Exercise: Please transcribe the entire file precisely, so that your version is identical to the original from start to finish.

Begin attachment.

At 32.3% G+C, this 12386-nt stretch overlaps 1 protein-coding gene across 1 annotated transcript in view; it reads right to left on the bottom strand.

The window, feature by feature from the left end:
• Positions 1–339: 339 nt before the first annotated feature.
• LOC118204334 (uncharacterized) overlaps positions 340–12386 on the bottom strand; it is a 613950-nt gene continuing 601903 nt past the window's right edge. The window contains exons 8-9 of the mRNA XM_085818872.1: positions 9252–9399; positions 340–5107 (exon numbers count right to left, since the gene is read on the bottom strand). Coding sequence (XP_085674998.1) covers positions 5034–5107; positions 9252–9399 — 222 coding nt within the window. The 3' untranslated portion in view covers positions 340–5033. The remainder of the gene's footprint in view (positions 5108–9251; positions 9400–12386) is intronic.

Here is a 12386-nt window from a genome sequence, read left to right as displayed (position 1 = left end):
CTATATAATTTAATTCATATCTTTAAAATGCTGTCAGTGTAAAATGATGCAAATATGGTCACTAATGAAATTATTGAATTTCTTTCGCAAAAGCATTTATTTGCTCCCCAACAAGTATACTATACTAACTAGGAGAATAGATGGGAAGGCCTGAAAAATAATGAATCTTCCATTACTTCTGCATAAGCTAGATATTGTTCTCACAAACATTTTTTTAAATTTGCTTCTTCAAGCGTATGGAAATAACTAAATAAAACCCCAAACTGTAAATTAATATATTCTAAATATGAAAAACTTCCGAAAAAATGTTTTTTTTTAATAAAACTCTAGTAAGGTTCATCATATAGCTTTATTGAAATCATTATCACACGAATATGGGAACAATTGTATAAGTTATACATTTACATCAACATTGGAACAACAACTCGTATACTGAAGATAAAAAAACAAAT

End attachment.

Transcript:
At 32.3% G+C, this 12386-nt stretch overlaps 1 protein-coding gene across 1 annotated transcript in view; it reads right to left on the bottom strand.

The window, feature by feature from the left end:
• Positions 1–339: 339 nt before the first annotated feature.
• LOC118204334 (uncharacterized) overlaps positions 340–12386 on the bottom strand; it is a 613950-nt gene continuing 601903 nt past the window's right edge. The window contains exons 8-9 of the mRNA XM_085818872.1: positions 9252–9399; positions 340–5107 (exon numbers count right to left, since the gene is read on the bottom strand). Coding sequence (XP_085674998.1) covers positions 5034–5107; positions 9252–9399 — 222 coding nt within the window. The 3' untranslated portion in view covers positions 340–5033. The remainder of the gene's footprint in view (positions 5108–9251; positions 9400–12386) is intronic.

Here is a 12386-nt window from a genome sequence, read left to right as displayed (position 1 = left end):
CTATATAATTTAATTCATATCTTTAAAATGCTGTCAGTGTAAAATGATGCAAATATGGTCACTAATGAAATTATTGAATTTCTTTCGCAAAAGCATTTATTTGCTCCCCAACAAGTATACTATACTAACTAGGAGAATAGATGGGAAGGCCTGAAAAATAATGAATCTTCCATTACTTCTGCATAAGCTAGATATTGTTCTCACAAACATTTTTTTAAATTTGCTTCTTCAAGCGTATGGAAATAACTAAATAAAACCCCAAACTGTAAATTAATATATTCTAAATATGAAAAACTTCCGAAAAAATGTTTTTTTTTAATAAAACTCTAGTAAGGTTCATCATATAGCTTTATTGAAATCATTATCACACGAATATGGGAACAATTGTATAAGTTATACATTTACATCAACATTGGAACAACAACTCGTATACTGAAGATAAAAAAACAAAT